Original Research

How should we then live? A missiological reading of Genesis 34: A redemptive historical approach

Barend Wielenga
In die Skriflig/In Luce Verbi | Vol 57, No 1 | a2983 | DOI: https://doi.org/10.4102/ids.v57i1.2983 | © 2023 Barend Wielenga | This work is licensed under CC Attribution 4.0
Submitted: 09 May 2023 | Published: 15 September 2023

About the author(s)

Barend Wielenga, Unit for Reformed Theology, Faculty of Theology, North-West University, Potchefstroom, South Africa


The narrative of Dinah’s rape in Genesis 34 has attracted the attention of Jews and Christians throughout the ages and has been the source of many scholarly papers all around the world. What have the readers in the different communities of faith over the ages heard in this shameful story? This article wanted to convey what this researcher has heard. An attempt has been made to read Genesis 34 in a missiological way in the redemptive historical context of Genesis 12–36. This article wants to demonstrate that the communicative intention of the author of Genesis 34 was to teach his readers how they, as descendants of Abraham, should live in the promised land in order to accomplish the task God had charged them with: To be a blessing to the nations (Gn 12:3). Hence, in Genesis 34, the author reminded his readers how their ancestors failed in this divine mandate and that they should not be followed: Dinah’s brothers murdered the rapist of their sister and turned it into a curse to the nation of the Hivites. Their negative behaviour should open the eyes for what God positively wanted from his people throughout the ages. This reading formed the basis for a missiological understanding of the significance of this narrative in the Christian community of faith. The missiological significance of Genesis 34 has been discussed from three angles: The importance of worship for missions; the integrity of the missionary praxis; and the in-between time in which missions take place.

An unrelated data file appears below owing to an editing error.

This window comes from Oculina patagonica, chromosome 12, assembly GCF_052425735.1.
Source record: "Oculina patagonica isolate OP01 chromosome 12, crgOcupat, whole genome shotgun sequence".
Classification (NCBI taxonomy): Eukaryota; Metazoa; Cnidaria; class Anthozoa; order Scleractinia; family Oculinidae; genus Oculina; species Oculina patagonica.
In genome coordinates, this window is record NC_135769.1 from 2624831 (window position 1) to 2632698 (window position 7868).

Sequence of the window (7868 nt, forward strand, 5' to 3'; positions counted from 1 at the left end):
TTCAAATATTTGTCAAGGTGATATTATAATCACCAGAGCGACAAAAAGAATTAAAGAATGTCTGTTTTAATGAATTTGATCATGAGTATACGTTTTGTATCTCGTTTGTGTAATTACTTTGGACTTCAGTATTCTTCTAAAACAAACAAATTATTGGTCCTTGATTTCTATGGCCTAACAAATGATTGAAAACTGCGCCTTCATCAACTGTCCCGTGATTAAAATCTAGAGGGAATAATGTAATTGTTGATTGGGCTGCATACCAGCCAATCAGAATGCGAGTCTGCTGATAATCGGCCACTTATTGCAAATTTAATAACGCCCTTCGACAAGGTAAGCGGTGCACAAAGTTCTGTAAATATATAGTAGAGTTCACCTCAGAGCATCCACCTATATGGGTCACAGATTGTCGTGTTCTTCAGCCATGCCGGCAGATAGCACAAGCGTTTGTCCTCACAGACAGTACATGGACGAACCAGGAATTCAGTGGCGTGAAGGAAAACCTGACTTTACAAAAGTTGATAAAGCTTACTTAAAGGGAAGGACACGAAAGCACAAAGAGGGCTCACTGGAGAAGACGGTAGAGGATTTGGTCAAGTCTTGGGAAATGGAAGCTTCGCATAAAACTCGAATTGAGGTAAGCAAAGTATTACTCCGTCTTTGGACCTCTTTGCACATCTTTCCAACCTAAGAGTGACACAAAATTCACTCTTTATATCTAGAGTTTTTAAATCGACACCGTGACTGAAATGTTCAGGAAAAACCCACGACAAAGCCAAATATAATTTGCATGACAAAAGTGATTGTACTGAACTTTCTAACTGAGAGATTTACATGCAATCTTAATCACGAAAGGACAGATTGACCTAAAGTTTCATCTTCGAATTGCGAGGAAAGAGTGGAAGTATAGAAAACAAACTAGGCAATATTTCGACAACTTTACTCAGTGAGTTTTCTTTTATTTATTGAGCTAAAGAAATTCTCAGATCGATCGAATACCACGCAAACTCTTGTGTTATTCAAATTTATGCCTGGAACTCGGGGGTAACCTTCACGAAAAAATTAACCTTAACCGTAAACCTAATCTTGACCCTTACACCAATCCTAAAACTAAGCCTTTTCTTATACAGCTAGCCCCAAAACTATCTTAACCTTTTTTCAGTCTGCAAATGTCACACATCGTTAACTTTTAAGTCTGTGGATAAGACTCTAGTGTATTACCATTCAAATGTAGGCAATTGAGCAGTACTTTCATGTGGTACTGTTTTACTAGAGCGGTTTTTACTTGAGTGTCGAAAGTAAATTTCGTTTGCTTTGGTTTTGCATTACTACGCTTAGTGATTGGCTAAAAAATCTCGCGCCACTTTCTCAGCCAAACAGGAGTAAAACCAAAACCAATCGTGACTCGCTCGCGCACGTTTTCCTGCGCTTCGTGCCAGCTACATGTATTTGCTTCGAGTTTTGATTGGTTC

Contribution: This research wants to answer the question why the author of Genesis 34 included in his composition this shameful episode in the patriarchal history narrating the rape of Leah’s daughter, Dinah, and the consequent criminal honour killings by her brothers. The purpose of this investigation is to show the missiological significance of this narrative for the present Christian community of faith for whom the Bible is the authoritative Word of God.


redemptive history; communicative intention of Genesis 34; peaceful co-existence with the Canaanites; abuse of circumcision; Dinah’s rape; the murder of the Shechemites; worship and missions.

Sustainable Development Goal

Goal 4: Quality education


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